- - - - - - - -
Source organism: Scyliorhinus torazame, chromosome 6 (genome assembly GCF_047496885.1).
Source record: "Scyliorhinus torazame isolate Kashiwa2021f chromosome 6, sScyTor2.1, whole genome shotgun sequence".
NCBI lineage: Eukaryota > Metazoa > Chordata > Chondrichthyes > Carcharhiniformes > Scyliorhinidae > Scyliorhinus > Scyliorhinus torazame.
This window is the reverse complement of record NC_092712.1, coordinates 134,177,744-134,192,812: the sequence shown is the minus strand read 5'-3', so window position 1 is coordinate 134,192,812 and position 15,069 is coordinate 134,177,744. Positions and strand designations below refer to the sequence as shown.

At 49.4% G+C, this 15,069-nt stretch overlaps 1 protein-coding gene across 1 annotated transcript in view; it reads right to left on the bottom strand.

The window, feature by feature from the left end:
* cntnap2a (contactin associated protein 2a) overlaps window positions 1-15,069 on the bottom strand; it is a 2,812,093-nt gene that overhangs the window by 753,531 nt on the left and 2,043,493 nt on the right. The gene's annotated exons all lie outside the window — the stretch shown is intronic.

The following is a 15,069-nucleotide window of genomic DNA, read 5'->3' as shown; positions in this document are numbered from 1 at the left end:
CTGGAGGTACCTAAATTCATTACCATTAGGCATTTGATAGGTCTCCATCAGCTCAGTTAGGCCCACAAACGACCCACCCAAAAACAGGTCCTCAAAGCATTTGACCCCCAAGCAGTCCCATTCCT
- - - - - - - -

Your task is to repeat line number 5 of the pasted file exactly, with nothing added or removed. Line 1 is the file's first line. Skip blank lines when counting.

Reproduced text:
At 49.4% G+C, this 15,069-nt stretch overlaps 1 protein-coding gene across 1 annotated transcript in view; it reads right to left on the bottom strand.